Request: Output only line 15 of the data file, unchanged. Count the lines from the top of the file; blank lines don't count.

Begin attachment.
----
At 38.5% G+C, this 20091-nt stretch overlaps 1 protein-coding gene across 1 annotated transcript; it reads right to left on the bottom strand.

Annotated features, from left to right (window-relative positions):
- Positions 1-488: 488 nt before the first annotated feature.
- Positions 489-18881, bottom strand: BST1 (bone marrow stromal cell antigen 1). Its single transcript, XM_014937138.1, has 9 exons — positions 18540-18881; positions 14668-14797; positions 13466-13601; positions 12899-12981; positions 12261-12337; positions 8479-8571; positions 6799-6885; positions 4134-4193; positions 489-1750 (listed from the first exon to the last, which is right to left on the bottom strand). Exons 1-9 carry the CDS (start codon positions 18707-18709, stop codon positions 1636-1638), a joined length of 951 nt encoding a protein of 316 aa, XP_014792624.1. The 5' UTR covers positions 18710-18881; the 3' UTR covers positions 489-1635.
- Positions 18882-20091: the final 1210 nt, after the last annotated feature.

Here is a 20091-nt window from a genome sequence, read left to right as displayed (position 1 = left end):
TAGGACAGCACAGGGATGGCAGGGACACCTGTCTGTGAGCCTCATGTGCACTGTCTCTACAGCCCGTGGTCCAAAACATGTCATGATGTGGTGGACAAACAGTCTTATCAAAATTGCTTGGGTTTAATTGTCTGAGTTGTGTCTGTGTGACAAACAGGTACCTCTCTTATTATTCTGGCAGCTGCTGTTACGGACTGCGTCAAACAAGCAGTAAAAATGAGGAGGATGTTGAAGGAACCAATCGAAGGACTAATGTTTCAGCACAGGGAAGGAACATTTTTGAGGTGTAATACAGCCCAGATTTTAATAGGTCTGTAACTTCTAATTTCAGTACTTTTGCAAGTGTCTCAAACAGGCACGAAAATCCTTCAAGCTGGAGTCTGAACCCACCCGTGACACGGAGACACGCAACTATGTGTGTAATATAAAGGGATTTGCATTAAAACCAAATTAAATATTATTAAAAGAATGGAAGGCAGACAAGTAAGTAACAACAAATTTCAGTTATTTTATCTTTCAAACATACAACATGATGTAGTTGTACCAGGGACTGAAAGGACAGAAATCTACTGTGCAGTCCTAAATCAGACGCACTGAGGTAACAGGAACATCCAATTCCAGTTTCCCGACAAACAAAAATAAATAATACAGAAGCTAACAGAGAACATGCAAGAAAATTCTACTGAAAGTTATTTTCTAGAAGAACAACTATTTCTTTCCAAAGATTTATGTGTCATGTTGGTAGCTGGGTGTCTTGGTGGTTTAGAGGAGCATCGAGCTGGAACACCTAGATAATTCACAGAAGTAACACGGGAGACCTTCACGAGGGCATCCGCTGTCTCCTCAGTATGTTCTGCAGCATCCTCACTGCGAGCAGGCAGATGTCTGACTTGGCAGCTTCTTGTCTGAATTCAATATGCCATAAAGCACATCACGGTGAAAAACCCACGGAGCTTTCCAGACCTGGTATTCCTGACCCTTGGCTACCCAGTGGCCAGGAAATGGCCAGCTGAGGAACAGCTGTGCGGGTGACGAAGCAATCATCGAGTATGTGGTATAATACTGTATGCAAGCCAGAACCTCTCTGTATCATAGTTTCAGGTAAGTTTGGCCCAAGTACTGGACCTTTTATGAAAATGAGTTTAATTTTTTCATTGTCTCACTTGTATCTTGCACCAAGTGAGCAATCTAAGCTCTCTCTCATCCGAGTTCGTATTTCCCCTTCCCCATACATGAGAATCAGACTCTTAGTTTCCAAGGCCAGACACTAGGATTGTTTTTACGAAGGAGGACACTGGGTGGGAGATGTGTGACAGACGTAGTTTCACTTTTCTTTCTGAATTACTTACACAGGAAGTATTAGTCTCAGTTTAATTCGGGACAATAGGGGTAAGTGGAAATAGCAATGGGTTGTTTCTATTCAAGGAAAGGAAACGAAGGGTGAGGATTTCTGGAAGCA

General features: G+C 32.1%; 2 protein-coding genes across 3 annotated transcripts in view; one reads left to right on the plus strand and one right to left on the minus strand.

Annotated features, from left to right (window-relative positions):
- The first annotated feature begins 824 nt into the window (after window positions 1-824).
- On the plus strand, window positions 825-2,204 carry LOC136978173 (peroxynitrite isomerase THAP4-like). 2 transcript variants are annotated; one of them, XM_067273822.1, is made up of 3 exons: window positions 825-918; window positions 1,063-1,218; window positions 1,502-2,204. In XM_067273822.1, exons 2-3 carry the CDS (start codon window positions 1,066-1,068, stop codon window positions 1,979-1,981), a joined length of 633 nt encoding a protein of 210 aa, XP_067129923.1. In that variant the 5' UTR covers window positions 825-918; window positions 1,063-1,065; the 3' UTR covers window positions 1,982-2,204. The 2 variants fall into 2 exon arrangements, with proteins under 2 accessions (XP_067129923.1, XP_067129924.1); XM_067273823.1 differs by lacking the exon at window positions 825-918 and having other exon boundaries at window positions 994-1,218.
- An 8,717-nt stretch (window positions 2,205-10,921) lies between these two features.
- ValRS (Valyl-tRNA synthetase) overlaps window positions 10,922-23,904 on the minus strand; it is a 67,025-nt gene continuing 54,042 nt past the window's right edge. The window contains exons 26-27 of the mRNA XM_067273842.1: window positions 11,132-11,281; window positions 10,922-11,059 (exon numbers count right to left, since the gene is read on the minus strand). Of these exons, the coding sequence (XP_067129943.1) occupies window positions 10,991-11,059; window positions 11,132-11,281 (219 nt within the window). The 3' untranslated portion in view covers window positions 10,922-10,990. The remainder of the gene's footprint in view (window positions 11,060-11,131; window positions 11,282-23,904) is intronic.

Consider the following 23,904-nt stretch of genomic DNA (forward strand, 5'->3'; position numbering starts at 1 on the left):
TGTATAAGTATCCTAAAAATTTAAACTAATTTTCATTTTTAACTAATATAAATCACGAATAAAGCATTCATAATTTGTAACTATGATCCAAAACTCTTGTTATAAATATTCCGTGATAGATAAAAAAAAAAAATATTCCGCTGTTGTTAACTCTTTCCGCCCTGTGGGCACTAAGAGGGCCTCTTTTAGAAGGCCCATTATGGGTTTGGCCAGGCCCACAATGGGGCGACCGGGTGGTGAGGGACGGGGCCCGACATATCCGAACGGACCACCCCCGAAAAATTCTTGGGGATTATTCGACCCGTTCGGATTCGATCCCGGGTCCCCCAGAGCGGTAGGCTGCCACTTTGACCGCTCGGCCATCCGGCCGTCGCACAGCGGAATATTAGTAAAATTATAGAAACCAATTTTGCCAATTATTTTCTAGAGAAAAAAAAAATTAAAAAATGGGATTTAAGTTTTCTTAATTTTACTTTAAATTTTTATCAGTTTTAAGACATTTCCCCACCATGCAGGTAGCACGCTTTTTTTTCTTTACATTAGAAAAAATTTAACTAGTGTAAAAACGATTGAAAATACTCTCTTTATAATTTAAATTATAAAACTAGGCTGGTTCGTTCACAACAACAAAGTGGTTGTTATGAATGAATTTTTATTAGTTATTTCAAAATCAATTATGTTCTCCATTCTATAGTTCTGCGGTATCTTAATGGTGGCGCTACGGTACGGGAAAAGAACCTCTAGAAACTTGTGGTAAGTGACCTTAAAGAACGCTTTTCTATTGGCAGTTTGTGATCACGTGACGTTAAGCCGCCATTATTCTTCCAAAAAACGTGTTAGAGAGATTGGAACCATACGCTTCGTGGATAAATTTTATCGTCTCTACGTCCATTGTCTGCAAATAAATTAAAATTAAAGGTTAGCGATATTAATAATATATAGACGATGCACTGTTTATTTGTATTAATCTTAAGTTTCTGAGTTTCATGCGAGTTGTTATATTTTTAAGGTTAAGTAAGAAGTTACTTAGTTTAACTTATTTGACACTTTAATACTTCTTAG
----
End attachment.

TGTATAAGTATCCTAAAAATTTAAACTAATTTTCATTTTTAACTAATATAAATCACGAATAAAGCATTCATAATTTGTAACTATGATCCAAAACTCTTGTTATAAATATTCCGTGATAGATAAAAAAAAAAAATATTCCGCTGTTGTTAACTCTTTCCGCCCTGTGGGCACTAAGAGGGCCTCTTTTAGAAGGCCCATTATGGGTTTGGCCAGGCCCACAATGGGGCGACCGGGTGGTGAGGGACGGGGCCCGACATATCCGAACGGACCACCCCCGAAAAATTCTTGGGGATTATTCGACCCGTTCGGATTCGATCCCGGGTCCCCCAGAGCGGTAGGCTGCCACTTTGACCGCTCGGCCATCCGGCCGTCGCACAGCGGAATATTAGTAAAATTATAGAAACCAATTTTGCCAATTATTTTCTAGAGAAAAAAAAAATTAAAAAATGGGATTTAAGTTTTCTTAATTTTACTTTAAATTTTTATCAGTTTTAAGACATTTCCCCACCATGCAGGTAGCACGCTTTTTTTTCTTTACATTAGAAAAAATTTAACTAGTGTAAAAACGATTGAAAATACTCTCTTTATAATTTAAATTATAAAACTAGGCTGGTTCGTTCACAACAACAAAGTGGTTGTTATGAATGAATTTTTATTAGTTATTTCAAAATCAATTATGTTCTCCATTCTATAGTTCTGCGGTATCTTAATGGTGGCGCTACGGTACGGGAAAAGAACCTCTAGAAACTTGTGGTAAGTGACCTTAAAGAACGCTTTTCTATTGGCAGTTTGTGATCACGTGACGTTAAGCCGCCATTATTCTTCCAAAAAACGTGTTAGAGAGATTGGAACCATACGCTTCGTGGATAAATTTTATCGTCTCTACGTCCATTGTCTGCAAATAAATTAAAATTAAAGGTTAGCGATATTAATAATATATAGACGATGCACTGTTTATTTGTATTAATCTTAAGTTTCTGAGTTTCATGCGAGTTGTTATATTTTTAAGGTTAAGTAAGAAGTTACTTAGTTTAACTTATTTGACACTTTAATACTTCTTAG